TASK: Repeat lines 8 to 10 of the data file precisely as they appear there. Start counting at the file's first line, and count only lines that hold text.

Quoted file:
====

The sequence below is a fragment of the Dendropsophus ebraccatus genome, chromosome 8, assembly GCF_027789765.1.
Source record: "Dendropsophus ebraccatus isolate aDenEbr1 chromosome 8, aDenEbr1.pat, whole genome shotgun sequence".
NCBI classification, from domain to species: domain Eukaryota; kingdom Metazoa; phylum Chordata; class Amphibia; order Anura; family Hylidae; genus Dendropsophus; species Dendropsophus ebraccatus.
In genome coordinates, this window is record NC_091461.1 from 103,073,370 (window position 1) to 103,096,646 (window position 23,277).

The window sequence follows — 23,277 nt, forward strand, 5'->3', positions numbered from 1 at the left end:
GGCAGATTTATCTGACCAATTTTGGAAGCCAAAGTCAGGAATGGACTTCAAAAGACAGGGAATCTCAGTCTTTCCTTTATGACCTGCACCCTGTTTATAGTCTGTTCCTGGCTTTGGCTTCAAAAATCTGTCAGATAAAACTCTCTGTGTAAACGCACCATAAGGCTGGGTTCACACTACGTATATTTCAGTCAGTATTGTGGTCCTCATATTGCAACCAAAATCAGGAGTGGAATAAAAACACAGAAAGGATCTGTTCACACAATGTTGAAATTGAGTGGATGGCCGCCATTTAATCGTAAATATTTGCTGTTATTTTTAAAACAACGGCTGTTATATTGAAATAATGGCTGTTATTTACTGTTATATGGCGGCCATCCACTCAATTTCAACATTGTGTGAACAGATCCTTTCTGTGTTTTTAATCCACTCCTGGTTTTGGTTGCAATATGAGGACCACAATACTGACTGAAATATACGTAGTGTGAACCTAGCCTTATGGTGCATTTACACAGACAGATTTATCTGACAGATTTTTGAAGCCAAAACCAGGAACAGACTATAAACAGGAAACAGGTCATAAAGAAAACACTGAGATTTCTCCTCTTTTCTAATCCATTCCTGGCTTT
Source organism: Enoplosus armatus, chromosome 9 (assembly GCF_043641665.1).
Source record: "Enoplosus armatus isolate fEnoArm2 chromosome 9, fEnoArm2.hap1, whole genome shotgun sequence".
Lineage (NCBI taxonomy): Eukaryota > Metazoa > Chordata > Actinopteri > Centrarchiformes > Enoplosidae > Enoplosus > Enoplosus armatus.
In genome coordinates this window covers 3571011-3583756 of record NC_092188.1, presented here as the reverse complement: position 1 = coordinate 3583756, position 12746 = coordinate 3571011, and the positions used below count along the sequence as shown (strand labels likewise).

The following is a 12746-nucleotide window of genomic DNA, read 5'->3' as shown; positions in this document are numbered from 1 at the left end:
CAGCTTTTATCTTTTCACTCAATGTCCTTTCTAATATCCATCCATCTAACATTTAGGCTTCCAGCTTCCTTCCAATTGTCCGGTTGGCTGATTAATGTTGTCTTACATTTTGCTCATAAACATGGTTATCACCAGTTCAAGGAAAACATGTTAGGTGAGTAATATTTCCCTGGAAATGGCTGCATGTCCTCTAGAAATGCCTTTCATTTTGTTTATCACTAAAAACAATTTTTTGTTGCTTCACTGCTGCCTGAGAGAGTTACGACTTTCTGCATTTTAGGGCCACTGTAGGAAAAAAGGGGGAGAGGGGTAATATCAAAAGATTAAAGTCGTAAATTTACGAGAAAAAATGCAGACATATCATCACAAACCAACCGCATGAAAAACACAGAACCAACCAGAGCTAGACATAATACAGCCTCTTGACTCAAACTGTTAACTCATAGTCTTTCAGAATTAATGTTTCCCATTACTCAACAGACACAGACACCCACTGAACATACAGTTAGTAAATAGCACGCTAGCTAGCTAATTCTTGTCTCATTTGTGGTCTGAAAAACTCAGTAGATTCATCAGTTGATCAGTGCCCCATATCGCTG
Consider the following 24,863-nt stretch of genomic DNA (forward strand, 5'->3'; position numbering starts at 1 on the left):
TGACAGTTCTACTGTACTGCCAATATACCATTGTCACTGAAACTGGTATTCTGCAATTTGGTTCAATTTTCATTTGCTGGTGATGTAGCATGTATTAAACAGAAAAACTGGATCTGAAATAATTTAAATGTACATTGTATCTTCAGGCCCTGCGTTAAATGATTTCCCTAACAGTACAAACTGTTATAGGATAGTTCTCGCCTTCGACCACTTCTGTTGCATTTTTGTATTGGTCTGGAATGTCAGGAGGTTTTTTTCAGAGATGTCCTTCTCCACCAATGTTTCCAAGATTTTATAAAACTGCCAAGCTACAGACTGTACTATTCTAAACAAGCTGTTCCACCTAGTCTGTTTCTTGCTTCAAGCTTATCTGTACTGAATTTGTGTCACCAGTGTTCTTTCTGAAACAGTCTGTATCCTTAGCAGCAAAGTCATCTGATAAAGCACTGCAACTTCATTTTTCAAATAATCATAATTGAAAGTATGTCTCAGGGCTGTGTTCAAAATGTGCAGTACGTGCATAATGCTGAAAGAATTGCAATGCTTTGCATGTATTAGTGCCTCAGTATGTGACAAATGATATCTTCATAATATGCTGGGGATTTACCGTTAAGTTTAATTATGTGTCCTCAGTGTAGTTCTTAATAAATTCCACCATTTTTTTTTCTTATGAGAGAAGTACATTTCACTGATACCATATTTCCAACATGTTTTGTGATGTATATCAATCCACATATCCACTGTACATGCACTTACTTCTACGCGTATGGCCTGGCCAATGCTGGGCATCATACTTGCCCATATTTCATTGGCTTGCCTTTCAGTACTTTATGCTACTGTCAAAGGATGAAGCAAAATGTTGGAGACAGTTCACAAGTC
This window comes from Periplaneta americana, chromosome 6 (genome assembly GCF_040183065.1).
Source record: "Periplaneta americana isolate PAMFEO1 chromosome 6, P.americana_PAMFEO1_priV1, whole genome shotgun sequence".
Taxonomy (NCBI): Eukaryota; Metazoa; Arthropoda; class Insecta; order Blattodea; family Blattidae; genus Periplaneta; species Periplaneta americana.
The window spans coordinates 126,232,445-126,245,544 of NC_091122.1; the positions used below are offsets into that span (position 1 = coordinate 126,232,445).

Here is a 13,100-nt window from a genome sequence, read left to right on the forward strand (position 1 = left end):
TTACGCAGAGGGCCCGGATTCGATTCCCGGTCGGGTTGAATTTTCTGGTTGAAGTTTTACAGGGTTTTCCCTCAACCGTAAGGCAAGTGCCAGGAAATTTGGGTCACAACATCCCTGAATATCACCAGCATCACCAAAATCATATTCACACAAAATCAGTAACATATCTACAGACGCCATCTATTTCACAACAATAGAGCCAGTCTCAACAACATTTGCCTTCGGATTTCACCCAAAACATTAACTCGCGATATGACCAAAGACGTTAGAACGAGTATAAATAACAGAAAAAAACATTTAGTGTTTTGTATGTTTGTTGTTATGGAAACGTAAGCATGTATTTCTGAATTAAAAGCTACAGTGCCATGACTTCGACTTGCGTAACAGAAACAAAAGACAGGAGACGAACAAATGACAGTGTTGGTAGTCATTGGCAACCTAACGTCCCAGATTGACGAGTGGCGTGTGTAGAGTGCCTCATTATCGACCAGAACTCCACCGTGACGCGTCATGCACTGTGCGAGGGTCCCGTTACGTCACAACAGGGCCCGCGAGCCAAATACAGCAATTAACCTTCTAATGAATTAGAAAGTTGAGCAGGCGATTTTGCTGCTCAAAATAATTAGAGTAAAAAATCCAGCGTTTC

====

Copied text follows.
Source record: "Enoplosus armatus isolate fEnoArm2 chromosome 9, fEnoArm2.hap1, whole genome shotgun sequence".
Lineage (NCBI taxonomy): Eukaryota > Metazoa > Chordata > Actinopteri > Centrarchiformes > Enoplosidae > Enoplosus > Enoplosus armatus.
In genome coordinates this window covers 3571011-3583756 of record NC_092188.1, presented here as the reverse complement: position 1 = coordinate 3583756, position 12746 = coordinate 3571011, and the positions used below count along the sequence as shown (strand labels likewise).